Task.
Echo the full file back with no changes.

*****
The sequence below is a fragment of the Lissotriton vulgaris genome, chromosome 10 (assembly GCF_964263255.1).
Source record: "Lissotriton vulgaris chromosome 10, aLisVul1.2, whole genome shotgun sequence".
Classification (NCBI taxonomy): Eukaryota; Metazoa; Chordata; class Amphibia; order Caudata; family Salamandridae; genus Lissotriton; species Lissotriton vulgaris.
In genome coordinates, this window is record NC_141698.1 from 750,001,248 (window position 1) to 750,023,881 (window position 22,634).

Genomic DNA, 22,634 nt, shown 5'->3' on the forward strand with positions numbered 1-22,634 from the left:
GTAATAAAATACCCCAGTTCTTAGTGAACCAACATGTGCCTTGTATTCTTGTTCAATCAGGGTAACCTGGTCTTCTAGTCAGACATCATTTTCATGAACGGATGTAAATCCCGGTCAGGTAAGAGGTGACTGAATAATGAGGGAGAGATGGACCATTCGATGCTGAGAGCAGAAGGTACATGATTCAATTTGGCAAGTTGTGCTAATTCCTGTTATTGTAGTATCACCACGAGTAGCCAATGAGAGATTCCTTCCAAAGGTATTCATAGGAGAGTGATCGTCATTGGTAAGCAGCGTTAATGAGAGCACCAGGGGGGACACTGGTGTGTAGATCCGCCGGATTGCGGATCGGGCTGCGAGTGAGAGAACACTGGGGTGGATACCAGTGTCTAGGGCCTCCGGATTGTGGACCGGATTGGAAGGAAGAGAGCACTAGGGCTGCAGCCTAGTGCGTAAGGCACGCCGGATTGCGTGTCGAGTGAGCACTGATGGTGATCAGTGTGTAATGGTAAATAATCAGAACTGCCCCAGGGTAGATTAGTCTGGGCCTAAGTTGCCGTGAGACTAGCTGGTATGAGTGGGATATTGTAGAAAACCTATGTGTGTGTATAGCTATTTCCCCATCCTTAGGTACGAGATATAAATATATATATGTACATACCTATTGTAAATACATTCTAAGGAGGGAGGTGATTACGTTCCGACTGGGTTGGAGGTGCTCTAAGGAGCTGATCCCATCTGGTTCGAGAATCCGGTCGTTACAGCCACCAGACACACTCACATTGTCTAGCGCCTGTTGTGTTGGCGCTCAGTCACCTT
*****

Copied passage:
The sequence below is a fragment of the Lissotriton vulgaris genome, chromosome 10 (assembly GCF_964263255.1).
Source record: "Lissotriton vulgaris chromosome 10, aLisVul1.2, whole genome shotgun sequence".
Classification (NCBI taxonomy): Eukaryota; Metazoa; Chordata; class Amphibia; order Caudata; family Salamandridae; genus Lissotriton; species Lissotriton vulgaris.
In genome coordinates, this window is record NC_141698.1 from 750,001,248 (window position 1) to 750,023,881 (window position 22,634).

Genomic DNA, 22,634 nt, shown 5'->3' on the forward strand with positions numbered 1-22,634 from the left:
GTAATAAAATACCCCAGTTCTTAGTGAACCAACATGTGCCTTGTATTCTTGTTCAATCAGGGTAACCTGGTCTTCTAGTCAGACATCATTTTCATGAACGGATGTAAATCCCGGTCAGGTAAGAGGTGACTGAATAATGAGGGAGAGATGGACCATTCGATGCTGAGAGCAGAAGGTACATGATTCAATTTGGCAAGTTGTGCTAATTCCTGTTATTGTAGTATCACCACGAGTAGCCAATGAGAGATTCCTTCCAAAGGTATTCATAGGAGAGTGATCGTCATTGGTAAGCAGCGTTAATGAGAGCACCAGGGGGGACACTGGTGTGTAGATCCGCCGGATTGCGGATCGGGCTGCGAGTGAGAGAACACTGGGGTGGATACCAGTGTCTAGGGCCTCCGGATTGTGGACCGGATTGGAAGGAAGAGAGCACTAGGGCTGCAGCCTAGTGCGTAAGGCACGCCGGATTGCGTGTCGAGTGAGCACTGATGGTGATCAGTGTGTAATGGTAAATAATCAGAACTGCCCCAGGGTAGATTAGTCTGGGCCTAAGTTGCCGTGAGACTAGCTGGTATGAGTGGGATATTGTAGAAAACCTATGTGTGTGTATAGCTATTTCCCCATCCTTAGGTACGAGATATAAATATATATATGTACATACCTATTGTAAATACATTCTAAGGAGGGAGGTGATTACGTTCCGACTGGGTTGGAGGTGCTCTAAGGAGCTGATCCCATCTGGTTCGAGAATCCGGTCGTTACAGCCACCAGACACACTCACATTGTCTAGCGCCTGTTGTGTTGGCGCTCAGTCACCTT